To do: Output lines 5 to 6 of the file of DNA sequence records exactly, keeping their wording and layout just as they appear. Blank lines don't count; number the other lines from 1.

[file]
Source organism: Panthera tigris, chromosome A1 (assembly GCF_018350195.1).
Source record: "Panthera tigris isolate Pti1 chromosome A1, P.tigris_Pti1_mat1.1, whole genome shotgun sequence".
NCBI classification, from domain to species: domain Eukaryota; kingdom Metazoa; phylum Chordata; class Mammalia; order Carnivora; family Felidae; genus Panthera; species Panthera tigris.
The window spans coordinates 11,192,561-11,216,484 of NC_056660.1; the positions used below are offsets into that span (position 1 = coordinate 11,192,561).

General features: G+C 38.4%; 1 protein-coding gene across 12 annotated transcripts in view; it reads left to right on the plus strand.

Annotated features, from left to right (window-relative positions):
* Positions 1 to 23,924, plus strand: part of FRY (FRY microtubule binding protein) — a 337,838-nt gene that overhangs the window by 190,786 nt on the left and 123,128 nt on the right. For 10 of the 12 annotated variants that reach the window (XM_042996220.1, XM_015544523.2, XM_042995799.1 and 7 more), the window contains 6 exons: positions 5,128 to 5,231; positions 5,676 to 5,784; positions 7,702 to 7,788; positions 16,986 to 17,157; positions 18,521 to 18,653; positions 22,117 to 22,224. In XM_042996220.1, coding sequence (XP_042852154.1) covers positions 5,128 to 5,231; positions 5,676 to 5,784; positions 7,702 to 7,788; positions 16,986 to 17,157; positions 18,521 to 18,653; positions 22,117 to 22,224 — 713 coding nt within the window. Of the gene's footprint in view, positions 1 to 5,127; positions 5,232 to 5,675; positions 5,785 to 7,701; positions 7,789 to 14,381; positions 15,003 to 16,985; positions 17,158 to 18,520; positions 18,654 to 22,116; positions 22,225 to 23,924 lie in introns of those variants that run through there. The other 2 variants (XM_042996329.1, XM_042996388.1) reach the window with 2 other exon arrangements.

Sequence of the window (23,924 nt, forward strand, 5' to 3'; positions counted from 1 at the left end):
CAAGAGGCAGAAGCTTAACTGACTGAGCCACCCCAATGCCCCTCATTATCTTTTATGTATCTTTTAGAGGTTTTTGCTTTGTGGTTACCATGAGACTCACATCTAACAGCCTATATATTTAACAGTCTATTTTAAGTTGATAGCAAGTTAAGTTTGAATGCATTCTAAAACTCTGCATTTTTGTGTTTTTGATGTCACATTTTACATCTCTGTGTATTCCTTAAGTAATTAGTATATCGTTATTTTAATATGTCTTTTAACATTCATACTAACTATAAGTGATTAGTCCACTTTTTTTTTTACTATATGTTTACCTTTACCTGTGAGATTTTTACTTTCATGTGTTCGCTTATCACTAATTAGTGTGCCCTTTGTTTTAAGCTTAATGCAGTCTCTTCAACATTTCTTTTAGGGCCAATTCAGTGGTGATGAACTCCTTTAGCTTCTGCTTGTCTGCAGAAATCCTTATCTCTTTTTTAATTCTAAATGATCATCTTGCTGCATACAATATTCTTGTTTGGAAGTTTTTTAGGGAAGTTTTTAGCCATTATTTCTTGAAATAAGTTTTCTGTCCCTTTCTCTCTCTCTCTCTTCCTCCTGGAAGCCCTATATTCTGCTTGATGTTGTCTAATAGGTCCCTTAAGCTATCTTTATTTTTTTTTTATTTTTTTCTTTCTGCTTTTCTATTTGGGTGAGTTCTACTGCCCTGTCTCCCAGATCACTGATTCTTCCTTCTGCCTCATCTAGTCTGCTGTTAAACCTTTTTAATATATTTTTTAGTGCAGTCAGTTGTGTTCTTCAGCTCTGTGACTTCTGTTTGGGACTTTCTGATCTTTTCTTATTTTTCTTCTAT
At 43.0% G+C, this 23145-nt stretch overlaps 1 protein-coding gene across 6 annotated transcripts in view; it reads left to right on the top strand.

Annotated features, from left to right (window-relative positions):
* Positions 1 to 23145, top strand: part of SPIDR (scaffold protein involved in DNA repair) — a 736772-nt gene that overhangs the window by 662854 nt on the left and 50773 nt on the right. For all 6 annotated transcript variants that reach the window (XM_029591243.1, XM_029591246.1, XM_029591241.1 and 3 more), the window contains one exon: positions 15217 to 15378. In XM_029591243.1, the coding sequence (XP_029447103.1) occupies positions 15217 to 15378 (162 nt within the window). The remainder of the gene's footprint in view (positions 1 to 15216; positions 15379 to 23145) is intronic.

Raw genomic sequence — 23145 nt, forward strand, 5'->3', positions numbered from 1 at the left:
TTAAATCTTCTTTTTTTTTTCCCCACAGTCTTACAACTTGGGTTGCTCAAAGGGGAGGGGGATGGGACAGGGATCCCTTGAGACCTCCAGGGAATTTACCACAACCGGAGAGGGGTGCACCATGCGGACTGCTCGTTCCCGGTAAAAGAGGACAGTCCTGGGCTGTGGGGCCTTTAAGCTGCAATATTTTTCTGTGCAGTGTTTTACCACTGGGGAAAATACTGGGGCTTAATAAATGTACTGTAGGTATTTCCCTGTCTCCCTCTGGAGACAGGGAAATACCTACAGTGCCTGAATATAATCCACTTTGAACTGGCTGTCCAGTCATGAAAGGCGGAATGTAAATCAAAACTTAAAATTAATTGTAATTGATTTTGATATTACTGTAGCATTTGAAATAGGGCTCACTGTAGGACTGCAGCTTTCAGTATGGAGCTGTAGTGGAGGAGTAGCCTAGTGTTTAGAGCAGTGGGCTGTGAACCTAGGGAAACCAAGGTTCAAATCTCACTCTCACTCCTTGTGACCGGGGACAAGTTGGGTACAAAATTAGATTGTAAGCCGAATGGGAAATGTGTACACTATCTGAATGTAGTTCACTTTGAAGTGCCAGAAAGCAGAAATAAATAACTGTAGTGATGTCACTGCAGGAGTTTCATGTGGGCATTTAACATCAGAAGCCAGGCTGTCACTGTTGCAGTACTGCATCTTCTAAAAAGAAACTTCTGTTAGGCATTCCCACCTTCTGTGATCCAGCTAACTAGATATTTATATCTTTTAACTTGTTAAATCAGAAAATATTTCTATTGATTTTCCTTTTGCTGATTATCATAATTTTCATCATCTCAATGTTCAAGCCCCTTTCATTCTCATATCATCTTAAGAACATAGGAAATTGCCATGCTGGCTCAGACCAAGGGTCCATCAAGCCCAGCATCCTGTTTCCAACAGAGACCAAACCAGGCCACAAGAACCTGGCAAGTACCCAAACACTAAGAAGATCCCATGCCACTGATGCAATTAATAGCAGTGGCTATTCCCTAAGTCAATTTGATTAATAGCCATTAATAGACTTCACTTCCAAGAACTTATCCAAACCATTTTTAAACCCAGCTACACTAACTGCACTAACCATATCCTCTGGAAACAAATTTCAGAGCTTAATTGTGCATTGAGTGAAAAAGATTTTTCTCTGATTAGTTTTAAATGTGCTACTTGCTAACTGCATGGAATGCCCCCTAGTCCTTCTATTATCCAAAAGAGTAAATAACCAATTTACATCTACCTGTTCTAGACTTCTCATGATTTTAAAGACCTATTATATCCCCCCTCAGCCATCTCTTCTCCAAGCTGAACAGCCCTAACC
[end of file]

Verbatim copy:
General features: G+C 38.4%; 1 protein-coding gene across 12 annotated transcripts in view; it reads left to right on the plus strand.

Annotated features, from left to right (window-relative positions):